As far as this record reveals, no intimate details connected with the use of the home or curtilage were observed, and there was no undue noise, no wind, no dust, or threat of injury. In these circumstances, there was no violation of the Fourth Amendment.
Google Street View is different, but with similar policies underlying it. They’re mapping from cars using cameras while standing on public property. The law on this is is called the plain view doctrine — if I can stand on the sidewalk and look into your open window, there’s no invasion of privacy because it’s your fault for having your window open. There are likely to be many laws implicated by this conduct like peeping-tom statutes, but, at its core, looking through an open window is not illegal.
Google is publishing all this data on the internet. Is there a difference between looking into a window and taking a picture of somebody’s window and actively posting it on the internet? Legally, should there be? Google has been removed people’s information on request, but this isn’t triggered unless you actively police their products for your information — which can be very difficult (what street were you on at 12:30 on Sept 14?). This is similar to when a friend tags you in a stupid picture on facebook — it’s out there until you plead with them to take it down.
Google Street View has received some significant media attention because it also captures people on the streets (Cnet):
Google’s recently unveiled Street View stunned many with its photos of the unsuspecting, from a man climbing a front gate to another walking out of a strip club, but it’s hardly the first time the company has compiled a massive database of material that some would want to remain private. Indeed, Google has for years been storing every Web search and analyzing the topics of Gmail so it can serve customers with related advertisements.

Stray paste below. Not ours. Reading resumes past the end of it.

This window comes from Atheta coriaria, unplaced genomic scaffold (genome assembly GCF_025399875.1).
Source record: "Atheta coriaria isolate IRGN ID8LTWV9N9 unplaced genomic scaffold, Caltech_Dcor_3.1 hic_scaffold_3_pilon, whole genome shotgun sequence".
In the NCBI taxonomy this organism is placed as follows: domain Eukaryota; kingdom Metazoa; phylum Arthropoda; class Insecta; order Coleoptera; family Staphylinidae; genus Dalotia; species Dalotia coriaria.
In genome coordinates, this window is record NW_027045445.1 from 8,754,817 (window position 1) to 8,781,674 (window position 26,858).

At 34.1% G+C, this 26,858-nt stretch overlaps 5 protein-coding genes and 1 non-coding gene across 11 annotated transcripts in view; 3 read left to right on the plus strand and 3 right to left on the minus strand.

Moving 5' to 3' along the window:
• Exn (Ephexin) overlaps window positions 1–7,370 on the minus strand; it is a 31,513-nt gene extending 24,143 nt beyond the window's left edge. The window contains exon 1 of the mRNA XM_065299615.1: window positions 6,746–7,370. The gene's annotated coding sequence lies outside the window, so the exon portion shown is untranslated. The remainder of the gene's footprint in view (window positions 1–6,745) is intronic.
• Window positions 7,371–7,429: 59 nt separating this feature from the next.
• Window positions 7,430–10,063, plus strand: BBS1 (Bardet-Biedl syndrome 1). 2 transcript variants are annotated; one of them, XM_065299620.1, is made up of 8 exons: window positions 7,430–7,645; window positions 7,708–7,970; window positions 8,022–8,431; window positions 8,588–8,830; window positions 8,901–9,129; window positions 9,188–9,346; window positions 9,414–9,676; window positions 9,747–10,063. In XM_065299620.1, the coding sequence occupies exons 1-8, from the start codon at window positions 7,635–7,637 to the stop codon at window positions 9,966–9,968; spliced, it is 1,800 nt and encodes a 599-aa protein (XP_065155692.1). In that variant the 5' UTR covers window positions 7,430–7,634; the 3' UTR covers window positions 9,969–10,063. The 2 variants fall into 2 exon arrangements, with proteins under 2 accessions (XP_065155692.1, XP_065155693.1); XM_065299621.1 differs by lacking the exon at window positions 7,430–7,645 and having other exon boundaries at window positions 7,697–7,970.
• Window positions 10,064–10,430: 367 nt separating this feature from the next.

Top 15 Google Street View Pictures — including these two:
04. Guy getting into the adult book store.
Hey, it could have been worse. He could have been going out of a strip club, or something.
03. Guy getting out of strip club
We’re gonna have to be honest here: the guy looks like he’s merely paying for parking. But, that’s a strip club behind him, and we will, of course, assume he just spent some sexy time with Mimi and Peaches. Is that a happy grin on his face? Sure it is.
But the Boring’s weren’t caught skipping out on work or doing anything illegal (Smoking Gun):
The company asserts that the images of the Borings’s Pittsburgh-area residence were “unremarkable photos of the exterior of their home,” and were taken during a “brief entry upon their driveway.” In their lawsuit, the Borings charged that a Google vehicle–outfitted with a panoramic camera on its roof–drove down a private road to take images of their Oakridge Lane home. In its dismissal motion, Google noted that it intends to prove that there was “no clearly marked ‘Private Road’ sign at the beginning” of the Borings’s street. Google removed its “Street View” photos of the Boring residence and swimming pool after the couple filed its lawsuit in April.
OMG a pool!
Previous coverage available here (Cnet) and Google’s Complaint is available here (Smoking Gun). The big deal here is not about this individual case — which they were going to lose because they had no injury so they failed to state a claim. It’s about whether Google can drive on your private property (clearly marked or not) to take photos of your property and put them on the internet.